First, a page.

5. Basil Hall Chamberlain, her father’s linguistics mentor, gave the family his complete library of more than 11,000 books before leaving the country in 1910, giving the family access to many rare books when she was a young girl.
  6. Fumiko Enchi studied at Japan Women’s University’s middle school for girls from 1918 to 1922, but she was forced to stop because of her health.
  7. However, her father supported her passion for the theater, and when she was a young woman, she went to Kaoru Osanai’s lectures, the founder of modern Japanese drama.
  8. Fumiko Enchi’s plays were influenced by Kaoru Osanai, and many of her later plays dealt with intellectual conflicts and revolutionary movements.
  9. She was introduced to the art of storytelling at a young age by her grandmother, who took her to see kabuki theater.
  10. Fumiko Enchi’s literary career began in 1926 when the one-act stage play Birthplace (ふるさと, Furusato), which was favorably regarded by reviewers and renowned for its sympathies with the communist literature movement, was published in the literary journal Kabuki.
  11. The next piece was A Restless Night in Late Spring (晩春騒夜 Banshun sōya), which was presented at the Tsukiji Little Theatre in December 1928 after being published in the September 1928 issue of Women’s Arts (女人芸術, Nyonin Geijutsu). Enchi’s first play to be performed on stage was this one.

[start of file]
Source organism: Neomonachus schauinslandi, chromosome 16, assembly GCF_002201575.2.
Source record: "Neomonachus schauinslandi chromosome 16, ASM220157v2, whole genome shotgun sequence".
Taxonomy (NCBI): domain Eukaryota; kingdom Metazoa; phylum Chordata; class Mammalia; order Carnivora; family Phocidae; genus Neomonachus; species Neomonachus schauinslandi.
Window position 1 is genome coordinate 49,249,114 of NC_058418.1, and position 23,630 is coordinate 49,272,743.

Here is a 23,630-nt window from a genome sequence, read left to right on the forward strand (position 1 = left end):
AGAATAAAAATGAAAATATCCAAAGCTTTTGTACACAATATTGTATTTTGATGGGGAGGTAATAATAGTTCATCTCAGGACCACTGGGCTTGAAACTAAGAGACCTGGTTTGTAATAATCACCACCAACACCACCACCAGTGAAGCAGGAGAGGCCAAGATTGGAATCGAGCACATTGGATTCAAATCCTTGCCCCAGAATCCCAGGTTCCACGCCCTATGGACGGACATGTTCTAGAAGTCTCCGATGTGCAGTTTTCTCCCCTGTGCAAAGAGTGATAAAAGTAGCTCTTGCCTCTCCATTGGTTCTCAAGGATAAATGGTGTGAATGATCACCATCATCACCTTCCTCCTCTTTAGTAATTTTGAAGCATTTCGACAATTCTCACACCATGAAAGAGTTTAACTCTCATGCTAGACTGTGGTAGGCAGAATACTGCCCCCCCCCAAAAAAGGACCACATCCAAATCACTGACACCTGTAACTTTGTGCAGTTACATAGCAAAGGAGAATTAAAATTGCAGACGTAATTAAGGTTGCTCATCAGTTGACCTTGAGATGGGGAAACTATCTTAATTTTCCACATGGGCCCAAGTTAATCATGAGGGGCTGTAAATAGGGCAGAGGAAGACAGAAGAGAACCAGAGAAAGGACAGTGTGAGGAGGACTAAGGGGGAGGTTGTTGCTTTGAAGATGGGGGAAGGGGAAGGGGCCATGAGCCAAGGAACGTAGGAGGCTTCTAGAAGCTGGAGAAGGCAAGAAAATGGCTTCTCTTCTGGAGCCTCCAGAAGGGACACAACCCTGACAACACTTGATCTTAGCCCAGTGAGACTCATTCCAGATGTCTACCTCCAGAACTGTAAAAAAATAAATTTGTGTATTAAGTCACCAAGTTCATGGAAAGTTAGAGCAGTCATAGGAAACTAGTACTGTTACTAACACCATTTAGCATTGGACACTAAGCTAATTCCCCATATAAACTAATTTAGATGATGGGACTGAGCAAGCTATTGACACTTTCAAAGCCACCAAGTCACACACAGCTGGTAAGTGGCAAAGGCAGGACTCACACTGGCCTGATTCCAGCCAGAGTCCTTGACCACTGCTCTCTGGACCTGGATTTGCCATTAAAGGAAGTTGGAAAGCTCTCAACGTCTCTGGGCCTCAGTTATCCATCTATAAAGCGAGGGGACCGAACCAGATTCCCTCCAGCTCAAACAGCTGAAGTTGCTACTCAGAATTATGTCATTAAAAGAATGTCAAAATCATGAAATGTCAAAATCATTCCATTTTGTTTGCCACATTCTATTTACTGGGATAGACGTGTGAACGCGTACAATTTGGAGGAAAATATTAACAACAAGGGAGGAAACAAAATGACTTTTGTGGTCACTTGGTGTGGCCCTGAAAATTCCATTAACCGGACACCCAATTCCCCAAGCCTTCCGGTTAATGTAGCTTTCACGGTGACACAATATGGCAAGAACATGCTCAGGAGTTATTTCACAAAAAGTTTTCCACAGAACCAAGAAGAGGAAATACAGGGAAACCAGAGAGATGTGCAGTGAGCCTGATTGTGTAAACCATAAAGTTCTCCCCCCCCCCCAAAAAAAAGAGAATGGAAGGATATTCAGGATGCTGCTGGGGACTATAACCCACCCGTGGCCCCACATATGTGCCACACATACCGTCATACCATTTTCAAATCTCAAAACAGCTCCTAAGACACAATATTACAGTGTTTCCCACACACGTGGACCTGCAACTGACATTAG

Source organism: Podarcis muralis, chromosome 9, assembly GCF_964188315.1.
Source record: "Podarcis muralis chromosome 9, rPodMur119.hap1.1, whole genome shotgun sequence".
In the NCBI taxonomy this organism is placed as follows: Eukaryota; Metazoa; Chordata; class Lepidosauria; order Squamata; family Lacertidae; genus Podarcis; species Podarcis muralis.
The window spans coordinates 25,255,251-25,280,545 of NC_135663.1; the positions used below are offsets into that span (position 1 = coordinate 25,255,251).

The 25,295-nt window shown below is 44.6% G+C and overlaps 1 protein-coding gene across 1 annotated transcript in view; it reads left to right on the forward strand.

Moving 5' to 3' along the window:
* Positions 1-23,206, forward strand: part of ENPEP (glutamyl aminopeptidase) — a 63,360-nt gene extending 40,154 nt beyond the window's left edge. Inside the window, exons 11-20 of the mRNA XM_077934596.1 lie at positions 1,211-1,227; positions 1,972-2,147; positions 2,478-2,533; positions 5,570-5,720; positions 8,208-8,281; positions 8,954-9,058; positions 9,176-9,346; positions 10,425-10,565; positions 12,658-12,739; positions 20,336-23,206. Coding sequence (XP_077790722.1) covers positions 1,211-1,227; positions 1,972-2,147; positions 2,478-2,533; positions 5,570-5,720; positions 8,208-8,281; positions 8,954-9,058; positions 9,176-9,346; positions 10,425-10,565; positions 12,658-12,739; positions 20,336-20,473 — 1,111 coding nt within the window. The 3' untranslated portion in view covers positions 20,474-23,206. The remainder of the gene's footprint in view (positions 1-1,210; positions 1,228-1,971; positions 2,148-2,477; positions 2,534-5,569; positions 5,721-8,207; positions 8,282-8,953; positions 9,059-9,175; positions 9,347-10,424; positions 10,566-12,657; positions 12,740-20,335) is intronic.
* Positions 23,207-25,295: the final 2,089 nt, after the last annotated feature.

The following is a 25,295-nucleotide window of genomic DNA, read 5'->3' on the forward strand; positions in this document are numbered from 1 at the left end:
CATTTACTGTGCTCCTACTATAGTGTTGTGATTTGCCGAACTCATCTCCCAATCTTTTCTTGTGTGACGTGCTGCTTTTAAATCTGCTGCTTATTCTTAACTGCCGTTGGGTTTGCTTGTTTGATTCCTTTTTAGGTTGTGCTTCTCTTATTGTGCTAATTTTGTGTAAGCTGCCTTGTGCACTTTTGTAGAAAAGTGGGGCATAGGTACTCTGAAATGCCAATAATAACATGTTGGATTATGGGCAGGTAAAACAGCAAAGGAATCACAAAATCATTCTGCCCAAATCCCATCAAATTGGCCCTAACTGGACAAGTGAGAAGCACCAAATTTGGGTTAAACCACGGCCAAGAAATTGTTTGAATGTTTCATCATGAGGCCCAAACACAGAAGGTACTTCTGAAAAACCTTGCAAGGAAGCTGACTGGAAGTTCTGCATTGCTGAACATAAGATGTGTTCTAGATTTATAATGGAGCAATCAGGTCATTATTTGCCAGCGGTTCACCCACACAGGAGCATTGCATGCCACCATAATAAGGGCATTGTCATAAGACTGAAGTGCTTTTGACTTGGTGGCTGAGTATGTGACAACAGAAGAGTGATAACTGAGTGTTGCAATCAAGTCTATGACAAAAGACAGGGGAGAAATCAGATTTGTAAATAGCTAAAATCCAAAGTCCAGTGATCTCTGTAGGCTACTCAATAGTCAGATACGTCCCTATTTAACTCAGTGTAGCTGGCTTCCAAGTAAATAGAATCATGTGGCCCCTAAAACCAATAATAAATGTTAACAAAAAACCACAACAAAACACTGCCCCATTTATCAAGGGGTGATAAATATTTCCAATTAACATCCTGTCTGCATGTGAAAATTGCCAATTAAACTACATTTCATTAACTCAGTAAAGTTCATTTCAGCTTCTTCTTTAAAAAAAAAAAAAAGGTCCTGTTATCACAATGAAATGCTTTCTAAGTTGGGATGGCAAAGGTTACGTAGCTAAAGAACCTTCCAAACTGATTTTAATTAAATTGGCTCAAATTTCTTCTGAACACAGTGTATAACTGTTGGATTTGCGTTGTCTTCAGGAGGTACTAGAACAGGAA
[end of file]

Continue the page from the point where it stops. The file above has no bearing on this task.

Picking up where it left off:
12. Fumiko Enchi married Tokyo Nichi Nichi Shimbun journalist Yoshimatsu Enchi in 1930, and the couple had a daughter.
  13. She subsequently started writing fiction, but unlike her easy playwriting debut, she had a very difficult time getting her works published.
  14. Although she began serializing her translation of The Tale of Genji into modern Japanese in the Tokyo Nichi Nichi Shimbun in 1939, her early works, including The Words Like the Wind (Kaze no gotoki kotoba, 1939), The Treasures of Heaven and Sea (Ten no Sachi, umi no Sachi, 1940), and Spring and Autumn (Shunju, 1943), did not find much success in the book market.
  15. Fumiko Enchi continued struggling with health issues, undergoing a mastectomy in 1938 after being diagnosed with uterine cancer and suffering from post-operative problems.
  16. During one of the air raids on Tokyo in 1945, near the end of the Pacific War, Enchi’s house and all of her belongings were destroyed. After undergoing a hysterectomy in 1946, she didn’t resume writing until approximately 1951.